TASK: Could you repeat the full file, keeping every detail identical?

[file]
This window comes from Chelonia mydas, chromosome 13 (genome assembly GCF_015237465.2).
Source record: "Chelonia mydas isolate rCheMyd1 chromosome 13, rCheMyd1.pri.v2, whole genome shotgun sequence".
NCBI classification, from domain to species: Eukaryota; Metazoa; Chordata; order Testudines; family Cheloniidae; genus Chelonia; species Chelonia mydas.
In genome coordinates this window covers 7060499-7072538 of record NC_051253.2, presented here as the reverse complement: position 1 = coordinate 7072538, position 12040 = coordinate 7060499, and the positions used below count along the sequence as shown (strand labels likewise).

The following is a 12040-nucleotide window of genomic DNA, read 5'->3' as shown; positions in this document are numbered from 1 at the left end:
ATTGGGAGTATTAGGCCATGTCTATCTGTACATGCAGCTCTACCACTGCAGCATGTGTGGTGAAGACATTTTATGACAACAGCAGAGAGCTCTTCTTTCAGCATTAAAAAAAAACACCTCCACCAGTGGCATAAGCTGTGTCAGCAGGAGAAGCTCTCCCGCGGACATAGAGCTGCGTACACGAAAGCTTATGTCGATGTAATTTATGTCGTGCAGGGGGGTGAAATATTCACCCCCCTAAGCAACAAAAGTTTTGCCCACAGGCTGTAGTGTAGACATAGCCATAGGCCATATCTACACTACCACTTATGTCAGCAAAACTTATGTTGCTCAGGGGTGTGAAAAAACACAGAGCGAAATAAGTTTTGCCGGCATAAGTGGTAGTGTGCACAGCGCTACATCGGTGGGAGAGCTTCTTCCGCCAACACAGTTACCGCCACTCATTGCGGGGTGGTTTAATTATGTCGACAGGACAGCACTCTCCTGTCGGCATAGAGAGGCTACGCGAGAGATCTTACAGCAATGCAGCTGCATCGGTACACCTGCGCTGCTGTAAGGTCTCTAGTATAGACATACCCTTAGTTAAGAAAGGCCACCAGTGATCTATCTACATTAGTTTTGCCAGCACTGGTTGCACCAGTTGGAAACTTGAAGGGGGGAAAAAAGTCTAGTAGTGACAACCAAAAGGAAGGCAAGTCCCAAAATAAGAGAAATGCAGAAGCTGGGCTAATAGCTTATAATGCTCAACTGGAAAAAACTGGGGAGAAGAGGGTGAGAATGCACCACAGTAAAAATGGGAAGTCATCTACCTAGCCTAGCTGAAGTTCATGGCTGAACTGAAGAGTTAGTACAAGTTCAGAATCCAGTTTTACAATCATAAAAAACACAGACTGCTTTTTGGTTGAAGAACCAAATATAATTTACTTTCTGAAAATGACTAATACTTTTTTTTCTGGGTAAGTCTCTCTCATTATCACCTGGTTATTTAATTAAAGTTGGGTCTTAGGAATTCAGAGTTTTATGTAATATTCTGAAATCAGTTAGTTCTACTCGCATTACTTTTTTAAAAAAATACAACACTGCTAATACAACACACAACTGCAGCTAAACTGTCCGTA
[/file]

This window comes from Chelonia mydas, chromosome 13 (genome assembly GCF_015237465.2).
Source record: "Chelonia mydas isolate rCheMyd1 chromosome 13, rCheMyd1.pri.v2, whole genome shotgun sequence".
NCBI classification, from domain to species: Eukaryota; Metazoa; Chordata; order Testudines; family Cheloniidae; genus Chelonia; species Chelonia mydas.
In genome coordinates this window covers 7060499-7072538 of record NC_051253.2, presented here as the reverse complement: position 1 = coordinate 7072538, position 12040 = coordinate 7060499, and the positions used below count along the sequence as shown (strand labels likewise).

The following is a 12040-nucleotide window of genomic DNA, read 5'->3' as shown; positions in this document are numbered from 1 at the left end:
ATTGGGAGTATTAGGCCATGTCTATCTGTACATGCAGCTCTACCACTGCAGCATGTGTGGTGAAGACATTTTATGACAACAGCAGAGAGCTCTTCTTTCAGCATTAAAAAAAAACACCTCCACCAGTGGCATAAGCTGTGTCAGCAGGAGAAGCTCTCCCGCGGACATAGAGCTGCGTACACGAAAGCTTATGTCGATGTAATTTATGTCGTGCAGGGGGGTGAAATATTCACCCCCCTAAGCAACAAAAGTTTTGCCCACAGGCTGTAGTGTAGACATAGCCATAGGCCATATCTACACTACCACTTATGTCAGCAAAACTTATGTTGCTCAGGGGTGTGAAAAAACACAGAGCGAAATAAGTTTTGCCGGCATAAGTGGTAGTGTGCACAGCGCTACATCGGTGGGAGAGCTTCTTCCGCCAACACAGTTACCGCCACTCATTGCGGGGTGGTTTAATTATGTCGACAGGACAGCACTCTCCTGTCGGCATAGAGAGGCTACGCGAGAGATCTTACAGCAATGCAGCTGCATCGGTACACCTGCGCTGCTGTAAGGTCTCTAGTATAGACATACCCTTAGTTAAGAAAGGCCACCAGTGATCTATCTACATTAGTTTTGCCAGCACTGGTTGCACCAGTTGGAAACTTGAAGGGGGGAAAAAAGTCTAGTAGTGACAACCAAAAGGAAGGCAAGTCCCAAAATAAGAGAAATGCAGAAGCTGGGCTAATAGCTTATAATGCTCAACTGGAAAAAACTGGGGAGAAGAGGGTGAGAATGCACCACAGTAAAAATGGGAAGTCATCTACCTAGCCTAGCTGAAGTTCATGGCTGAACTGAAGAGTTAGTACAAGTTCAGAATCCAGTTTTACAATCATAAAAAACACAGACTGCTTTTTGGTTGAAGAACCAAATATAATTTACTTTCTGAAAATGACTAATACTTTTTTTTCTGGGTAAGTCTCTCTCATTATCACCTGGTTATTTAATTAAAGTTGGGTCTTAGGAATTCAGAGTTTTATGTAATATTCTGAAATCAGTTAGTTCTACTCGCATTACTTTTTTAAAAAAATACAACACTGCTAATACAACACACAACTGCAGCTAAACTGTCCGTA